Krishna Vrinda Vihari Review – Naga Shourya with some help from Vennela Kishore and Rahul Ramakrishna shoulders on bravely to make this otherwise familiar theme watchable
A vegetarian Telugu boy from an orthodox family meets a meat eating Punjabi girl. He is a teetotaller and she enjoys her drink and party night. Just this contrast throws open possibilities for a compelling story line peppered with humour, conflict and some twists and turns. That we have seen this theme explored many times in Telugu cinema definitely gives way to a sense of predictability, but if handled well can make for an entertaining film. This is not a theory. It has been proved before.
Krishna Vrinda Vihari falls into this category to the T. Led by one of the most dependable actors in Telugu cinema Naga Shourya and Shirley Setia as his love interest, this Anish R Krishna’s romantic comedy manages to pull through the theme quite seamlessly, mostly!
Krishna is from a village in West Godavari where he finds it difficult to find girlfriend. His mother played by Radhika is much feared hence no girl dares to look at him. So, when he arrives in the city for a job, he is immediately looking out for girls hoping to find someone who will be interested in him. Instead he meets Vrinda. Its love at first sight. He knows she is the girl for him and tries to tell her that he loves her. Vrinda too likes him but she refuses his proposal. She has a reason. What is the reason and how Krishna still manages to marry her, and if all is well – where is the conflict. This is the plot that gets it’s highs from the love story with all its good, sweet and bitter moments. As is the case with Anish and Shourya’s films there is no dearth for humour, especially since you have Vennela Kishore and Rahul Ramakrishna for the laughs. The comedy track is surely well written. And, perhaps its thanks to his Lakshya phase, he does get to flex his muscles in the action sequences and also flash his well toned body for a scene. Over all its a watchable fare, entertaining and fairly engaging. But here’s the catch.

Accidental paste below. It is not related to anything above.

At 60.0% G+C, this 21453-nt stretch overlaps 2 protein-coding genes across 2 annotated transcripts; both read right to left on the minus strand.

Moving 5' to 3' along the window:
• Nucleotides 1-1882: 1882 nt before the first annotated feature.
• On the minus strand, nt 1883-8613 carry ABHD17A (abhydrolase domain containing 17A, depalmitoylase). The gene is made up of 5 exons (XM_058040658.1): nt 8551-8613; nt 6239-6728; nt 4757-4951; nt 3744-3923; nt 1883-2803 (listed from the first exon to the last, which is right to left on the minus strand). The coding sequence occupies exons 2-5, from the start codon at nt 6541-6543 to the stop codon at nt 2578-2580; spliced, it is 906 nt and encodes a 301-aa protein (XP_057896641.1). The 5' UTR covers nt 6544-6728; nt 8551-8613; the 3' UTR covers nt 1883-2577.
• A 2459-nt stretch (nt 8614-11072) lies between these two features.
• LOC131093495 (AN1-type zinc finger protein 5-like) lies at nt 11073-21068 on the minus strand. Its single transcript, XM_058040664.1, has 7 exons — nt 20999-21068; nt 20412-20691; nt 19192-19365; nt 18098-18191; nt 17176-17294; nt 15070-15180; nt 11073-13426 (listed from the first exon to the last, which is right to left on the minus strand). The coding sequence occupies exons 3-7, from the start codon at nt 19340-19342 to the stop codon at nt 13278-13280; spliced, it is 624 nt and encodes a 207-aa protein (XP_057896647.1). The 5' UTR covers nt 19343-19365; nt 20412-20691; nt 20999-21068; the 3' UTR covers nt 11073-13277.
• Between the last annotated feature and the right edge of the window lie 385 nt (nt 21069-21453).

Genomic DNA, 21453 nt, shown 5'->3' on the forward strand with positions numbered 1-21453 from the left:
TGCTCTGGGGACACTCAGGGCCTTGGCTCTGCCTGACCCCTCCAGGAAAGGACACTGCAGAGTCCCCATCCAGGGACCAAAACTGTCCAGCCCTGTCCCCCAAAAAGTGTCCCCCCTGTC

The fact that this film came too soon after Nani’s Ante Sundaraniki will surely call for comparisons. How and why the film maker or the team failed to see the glaring similarity is any one’s guess; the dhoti costume in one of the songs (don’t ask which one) doesn’t help.
What the movie misses out on is surely scope to explore the romantic angle and offer a nail biting climax. That said Naga Shourya is any day delightful to watch and he shoulders on bravely with some help. With a couple of good songs, the movie could have sailed through the box office with some numbers to boast of. Music by Mahati Swara Sagar is mostly forgettable except for the racy title number sung by Ram Miryala. Lastly – an ardent appeal to new film makers – we as Telugu film industry have come long way. And, it will serve us well to remember to leave clitches behind. The representation of the Punjabi and Brahmin families, especially the latter is classic case of clitche. Perhaps a little research and finesse would have been in good taste.